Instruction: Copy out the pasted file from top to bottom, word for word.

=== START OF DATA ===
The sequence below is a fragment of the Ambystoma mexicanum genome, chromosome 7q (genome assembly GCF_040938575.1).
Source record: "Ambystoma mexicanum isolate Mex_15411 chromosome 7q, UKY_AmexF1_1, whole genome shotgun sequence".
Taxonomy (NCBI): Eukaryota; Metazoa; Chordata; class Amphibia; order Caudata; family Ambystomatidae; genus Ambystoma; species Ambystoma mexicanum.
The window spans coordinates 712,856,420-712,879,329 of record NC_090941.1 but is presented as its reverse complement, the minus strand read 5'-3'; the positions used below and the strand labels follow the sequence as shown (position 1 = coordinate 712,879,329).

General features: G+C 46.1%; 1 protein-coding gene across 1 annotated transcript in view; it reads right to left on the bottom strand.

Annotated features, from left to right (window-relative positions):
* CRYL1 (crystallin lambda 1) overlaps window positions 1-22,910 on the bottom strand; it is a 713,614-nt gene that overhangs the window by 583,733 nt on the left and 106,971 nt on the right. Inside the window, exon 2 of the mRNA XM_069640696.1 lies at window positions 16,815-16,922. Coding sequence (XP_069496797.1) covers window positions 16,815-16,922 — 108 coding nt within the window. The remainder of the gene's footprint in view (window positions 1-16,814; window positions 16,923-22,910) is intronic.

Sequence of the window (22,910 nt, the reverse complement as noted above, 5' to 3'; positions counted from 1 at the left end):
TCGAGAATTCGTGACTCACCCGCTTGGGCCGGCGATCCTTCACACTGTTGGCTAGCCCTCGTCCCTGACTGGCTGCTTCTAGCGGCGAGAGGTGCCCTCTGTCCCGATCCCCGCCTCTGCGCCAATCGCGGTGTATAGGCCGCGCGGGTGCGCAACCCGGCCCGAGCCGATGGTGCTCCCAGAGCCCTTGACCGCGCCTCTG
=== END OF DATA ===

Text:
The sequence below is a fragment of the Ambystoma mexicanum genome, chromosome 7q (genome assembly GCF_040938575.1).
Source record: "Ambystoma mexicanum isolate Mex_15411 chromosome 7q, UKY_AmexF1_1, whole genome shotgun sequence".
Taxonomy (NCBI): Eukaryota; Metazoa; Chordata; class Amphibia; order Caudata; family Ambystomatidae; genus Ambystoma; species Ambystoma mexicanum.
The window spans coordinates 712,856,420-712,879,329 of record NC_090941.1 but is presented as its reverse complement, the minus strand read 5'-3'; the positions used below and the strand labels follow the sequence as shown (position 1 = coordinate 712,879,329).

General features: G+C 46.1%; 1 protein-coding gene across 1 annotated transcript in view; it reads right to left on the bottom strand.

Annotated features, from left to right (window-relative positions):
* CRYL1 (crystallin lambda 1) overlaps window positions 1-22,910 on the bottom strand; it is a 713,614-nt gene that overhangs the window by 583,733 nt on the left and 106,971 nt on the right. Inside the window, exon 2 of the mRNA XM_069640696.1 lies at window positions 16,815-16,922. Coding sequence (XP_069496797.1) covers window positions 16,815-16,922 — 108 coding nt within the window. The remainder of the gene's footprint in view (window positions 1-16,814; window positions 16,923-22,910) is intronic.

Sequence of the window (22,910 nt, the reverse complement as noted above, 5' to 3'; positions counted from 1 at the left end):
TCGAGAATTCGTGACTCACCCGCTTGGGCCGGCGATCCTTCACACTGTTGGCTAGCCCTCGTCCCTGACTGGCTGCTTCTAGCGGCGAGAGGTGCCCTCTGTCCCGATCCCCGCCTCTGCGCCAATCGCGGTGTATAGGCCGCGCGGGTGCGCAACCCGGCCCGAGCCGATGGTGCTCCCAGAGCCCTTGACCGCGCCTCTG